ou may have noticed that calorie counts are everywhere: Stamped on packaged foods, plastered on restaurant menu boards and found alongside cookbook recipes. And if you’re a health- conscious eater, chances are you pay a great deal of attention to these numbers in the name of cleaner, calorie- controlled eating. / But what may shock you is that research shows calorie counting when it comes to dieting is at best overrated and at worst highly misleading. You see, calorie stats are based on a century- old formula called the Atwater system, in which the macronutrient components — carbohydrate, fat and protein — of a food have a set number of calories ( a unit of energy). Carbohydrates and protein have four calories in each gram and fat contains a more lofty nine calories. So if a food has 8 grams of fat, 3 grams of protein and 7 grams of carbohydrate, theoretically it should deliver 112 calories to whoever eats it. But this fails to tell the whole picture when it comes to the calories your body actually extract from foods. / Why? Because not all calories are created equal. The number of calories listed on a food label or fitness app can be very different from what you end up absorbing. That’s because the net amount of calories you obtain from your meals and snacks is heavily influenced by a number of factors. It turns out instead of counting calories you need to focus on eating more of the right kinds of foods so fewer calories are absorbed and you have a better chance of being leaner. That’s why it’s vital to take a look at the most recent research when it comes to calories and learn how to hack the science to keep you on track for physique greatness.
There is one very good reason why diets higher in protein have been shown to make it easier for you to hold onto your abs: Protein-rich foods make your metabolism burn hottest.
A big shortfall of the Atwater system for estimating the calories in food is that it fails to take into account the thermic effect of feeding. Think of TEF as the energy cost of chewing, digesting, absorbing, transporting and storing the food you eat. It turns out that protein has a significantly higher TEF than carbohydrates and fat. The TEF of protein ranges from 20 to 35 percent, whereas it costs us only about five to 10 percent of the energy consumed from carbohydrates or fats to digest and process them. In a study of people on a high-calorie diet, those who got 25 percent of calories from protein burned 227 more a day (and packed on more muscle) than those who only ate five percent of calories from protein. In other work, researchers at Tufts University determined that over a period of 16 to 24 years those who ate more protein at the expense of carbohydrates tended to pack on less weight. Protein contains nitrogen, which must be stripped off and eliminated by the liver and this extra metabolic step as well as other differences between the macronutrients is why the body requires more energy to handle protein. So even though carbs and protein have the same calories per gram (four calories in a gram), you net fewer of them from the latter.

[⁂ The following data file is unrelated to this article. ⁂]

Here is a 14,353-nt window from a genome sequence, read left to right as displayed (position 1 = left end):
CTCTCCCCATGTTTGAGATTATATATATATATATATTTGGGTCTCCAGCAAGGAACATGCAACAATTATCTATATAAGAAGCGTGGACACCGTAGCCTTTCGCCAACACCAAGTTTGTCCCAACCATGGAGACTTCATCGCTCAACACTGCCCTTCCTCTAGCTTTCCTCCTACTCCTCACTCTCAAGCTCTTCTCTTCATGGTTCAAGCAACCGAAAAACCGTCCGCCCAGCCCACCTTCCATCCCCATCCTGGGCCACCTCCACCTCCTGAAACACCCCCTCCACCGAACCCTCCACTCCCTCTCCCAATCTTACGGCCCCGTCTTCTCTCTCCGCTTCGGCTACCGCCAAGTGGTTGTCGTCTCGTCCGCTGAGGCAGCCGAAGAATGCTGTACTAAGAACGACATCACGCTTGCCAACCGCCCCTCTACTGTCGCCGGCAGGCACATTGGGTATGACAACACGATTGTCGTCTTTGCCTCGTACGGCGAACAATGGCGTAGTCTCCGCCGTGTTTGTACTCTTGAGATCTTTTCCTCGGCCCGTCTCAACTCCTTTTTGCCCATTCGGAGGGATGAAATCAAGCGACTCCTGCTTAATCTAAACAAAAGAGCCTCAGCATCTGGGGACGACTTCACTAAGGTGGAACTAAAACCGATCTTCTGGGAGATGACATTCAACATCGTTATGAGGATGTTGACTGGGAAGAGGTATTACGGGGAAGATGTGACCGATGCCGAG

Take Action: Owing to the abundance of protein, the true calorie count of a chicken breast, slab of beef or a bowl of Greek yogurt is likely lower than as advertised on the label. For this reason, you want to make sure that each of your meals and snacks includes plenty of protein at the expense of some carb and fat calories to reap the rewards of this calorie-burning (and muscle-making!) advantage. And continue to blitz whey protein, which has a particularly high TEF according to a 2011 American Journal of Clinical Nutrition study, into your postworkout shakes. Besides, protein is satiating, so you’ll be satisfied on less. Glazed doughnut? Not so much! one-ounce serving of almonds provides the human body with about 129 calories, which is about 22 percent fewer than the 167 calories determined by the Atwater system and what is currently shown on nutrition labels. A similar study conducted on pistachios and published in the British Journal of Nutrition found that nuts may contain up to six percent fewer calories than previously measured. And walnuts have been found to deliver 21 percent less energy to the body than once thought.
Strong cell membranes of plant foods like nuts may lock in some of their macronutrients, including fat, thereby preventing them and the energy they provide from being fully absorbed through the digestive tract. So although a handful of walnuts may contain 15 grams of fat, which translates into 135 calories, it’s likely not all of these fat calories are being absorbed. These fascinating results could help explain the results from studies showing that nut eaters are less likely develop a round belly. On the flipside, we may absorb more calories from a food when its cell walls have been broken down through pro- cessing. So peanut butter could very well provide more digestible calories than do whole peanuts.
Take Action: As with whole nuts, we may also absorb fewer calories from other foods like legumes, seeds, whole grains and vegetables consumed in their least processed states. Processing such as juicing fruits and milling grains ruptures cell walls and in the process reducing the energy needed for digestion. So to help in the battle of the bulge, more often try eating almonds instead of almond butter, apples instead of applesauce, wheat berries instead of whole-wheat spaghetti or whole-wheat flour, oranges instead of orange juice and cacao nibs instead of chocolate bars. Grinding meat into hamburger also may increase calorie absorption by making things easier for your digestive system, so consider steaks over burgers for a protein fix.